The IRS has begun sending the money for the latest stimulus checks, many potential recipients aren’t yet seeing the cash. And they’re not happy.

The customers, primarily from JPMorgan Chase and Wells Fargo, are expecting the checks – up to $1,400 per eligible adult and child – but bank policies are getting in the way.

The National Automated Clearing House Association or “Nacha” said direct deposits can use an “effective date” — either one or two banking days in the future. 

“It is up to the sender — in this case the IRS — to decide when it wants the money to be made available. The IRS chose the date of March 17,” Nacha said. 

Wells Fargo told CBS Marketwatch that it “is not holding the funds” and would deposit the money as soon as possible.

Some have already received checks because some banks act on the knowledge that the money is landing soon.

 Current, a New York-based banking startup, is using its own balance sheet to credit the funds rather than waiting for settlement.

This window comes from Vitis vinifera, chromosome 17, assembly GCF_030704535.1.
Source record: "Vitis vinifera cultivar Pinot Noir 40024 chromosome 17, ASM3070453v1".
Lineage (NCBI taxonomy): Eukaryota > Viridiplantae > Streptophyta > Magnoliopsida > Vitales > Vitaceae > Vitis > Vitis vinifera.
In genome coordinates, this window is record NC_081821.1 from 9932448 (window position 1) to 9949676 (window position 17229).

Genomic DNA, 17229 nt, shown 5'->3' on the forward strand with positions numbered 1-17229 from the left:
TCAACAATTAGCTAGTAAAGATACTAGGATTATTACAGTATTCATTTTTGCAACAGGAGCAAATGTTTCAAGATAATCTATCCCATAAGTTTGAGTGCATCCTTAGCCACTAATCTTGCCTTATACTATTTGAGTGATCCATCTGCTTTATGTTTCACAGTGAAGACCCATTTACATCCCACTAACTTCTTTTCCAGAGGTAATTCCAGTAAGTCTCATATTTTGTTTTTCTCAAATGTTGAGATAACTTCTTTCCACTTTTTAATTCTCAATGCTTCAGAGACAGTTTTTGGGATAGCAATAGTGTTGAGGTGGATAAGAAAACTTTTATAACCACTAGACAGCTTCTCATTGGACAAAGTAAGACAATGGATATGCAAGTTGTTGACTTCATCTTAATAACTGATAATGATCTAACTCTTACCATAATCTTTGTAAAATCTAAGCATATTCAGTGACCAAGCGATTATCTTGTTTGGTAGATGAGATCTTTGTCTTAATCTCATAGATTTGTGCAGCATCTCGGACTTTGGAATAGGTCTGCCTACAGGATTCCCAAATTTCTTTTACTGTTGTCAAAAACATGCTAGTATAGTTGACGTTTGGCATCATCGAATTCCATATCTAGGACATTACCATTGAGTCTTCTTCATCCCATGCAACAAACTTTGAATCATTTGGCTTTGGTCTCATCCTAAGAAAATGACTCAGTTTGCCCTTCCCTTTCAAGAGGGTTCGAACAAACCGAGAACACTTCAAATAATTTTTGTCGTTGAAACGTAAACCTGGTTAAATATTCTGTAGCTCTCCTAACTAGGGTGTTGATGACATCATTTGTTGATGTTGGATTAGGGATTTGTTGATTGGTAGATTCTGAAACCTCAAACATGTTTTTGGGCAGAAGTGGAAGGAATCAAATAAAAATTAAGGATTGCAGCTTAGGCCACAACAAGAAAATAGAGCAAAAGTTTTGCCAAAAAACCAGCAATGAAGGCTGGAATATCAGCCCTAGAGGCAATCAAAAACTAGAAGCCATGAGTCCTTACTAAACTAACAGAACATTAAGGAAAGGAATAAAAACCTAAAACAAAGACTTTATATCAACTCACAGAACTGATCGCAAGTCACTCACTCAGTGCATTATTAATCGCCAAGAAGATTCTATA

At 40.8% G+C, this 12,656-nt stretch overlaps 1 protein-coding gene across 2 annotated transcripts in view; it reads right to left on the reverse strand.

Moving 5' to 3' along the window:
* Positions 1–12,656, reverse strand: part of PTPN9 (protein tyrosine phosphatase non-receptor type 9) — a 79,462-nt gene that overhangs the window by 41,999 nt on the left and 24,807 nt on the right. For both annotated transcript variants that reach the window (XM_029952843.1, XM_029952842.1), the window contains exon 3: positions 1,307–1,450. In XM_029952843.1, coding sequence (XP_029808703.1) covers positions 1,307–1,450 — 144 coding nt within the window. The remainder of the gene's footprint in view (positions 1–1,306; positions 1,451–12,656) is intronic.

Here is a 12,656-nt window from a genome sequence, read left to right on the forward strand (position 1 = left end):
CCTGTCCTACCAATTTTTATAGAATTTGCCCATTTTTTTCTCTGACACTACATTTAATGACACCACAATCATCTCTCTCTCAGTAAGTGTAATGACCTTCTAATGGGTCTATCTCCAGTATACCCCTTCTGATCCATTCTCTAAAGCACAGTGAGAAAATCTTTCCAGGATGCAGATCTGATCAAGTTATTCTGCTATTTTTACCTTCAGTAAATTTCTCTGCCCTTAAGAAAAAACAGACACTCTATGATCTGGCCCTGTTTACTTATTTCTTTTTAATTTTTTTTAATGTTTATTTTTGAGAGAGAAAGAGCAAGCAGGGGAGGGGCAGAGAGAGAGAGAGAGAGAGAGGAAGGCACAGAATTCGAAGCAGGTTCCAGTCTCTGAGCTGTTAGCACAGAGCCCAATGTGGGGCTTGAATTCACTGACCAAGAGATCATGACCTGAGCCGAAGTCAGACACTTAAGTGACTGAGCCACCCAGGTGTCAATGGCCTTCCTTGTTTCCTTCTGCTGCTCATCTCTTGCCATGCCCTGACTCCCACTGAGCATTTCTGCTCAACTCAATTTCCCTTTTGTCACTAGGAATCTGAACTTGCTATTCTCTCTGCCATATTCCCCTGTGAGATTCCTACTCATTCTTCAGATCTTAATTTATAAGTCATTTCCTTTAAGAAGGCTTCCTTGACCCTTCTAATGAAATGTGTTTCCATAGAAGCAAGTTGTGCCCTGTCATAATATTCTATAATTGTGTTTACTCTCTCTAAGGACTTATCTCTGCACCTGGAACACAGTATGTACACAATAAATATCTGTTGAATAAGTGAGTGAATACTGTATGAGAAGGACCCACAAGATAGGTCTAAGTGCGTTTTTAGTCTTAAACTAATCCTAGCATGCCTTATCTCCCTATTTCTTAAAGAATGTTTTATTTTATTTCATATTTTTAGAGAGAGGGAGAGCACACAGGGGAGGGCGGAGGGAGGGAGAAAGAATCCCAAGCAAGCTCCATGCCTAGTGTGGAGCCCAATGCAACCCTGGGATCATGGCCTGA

Wells Fargo told customers to wait until March 17 but said it would waive any fees its customers accrue because of negative balances.

And Chase confirmed that, because it doesn’t actually have the money, it’s not earning interest.

It seems it’s a federal government problem.

“Right now, the banks know the information was transmitted. The banks know who gets the money. The money is in transit,” said Aaron Klein, senior fellow at the Brookings Institution, in an story.

Klein, who was the Treasury Department’s deputy assistant secretary for economic policy from 2009-12, blames clogs in the delivery process.

“In America, Amazon can get anything in the world physically to your door in under 48 hours. It takes Uncle Sam six days to get digital money in your bank account,” he said.

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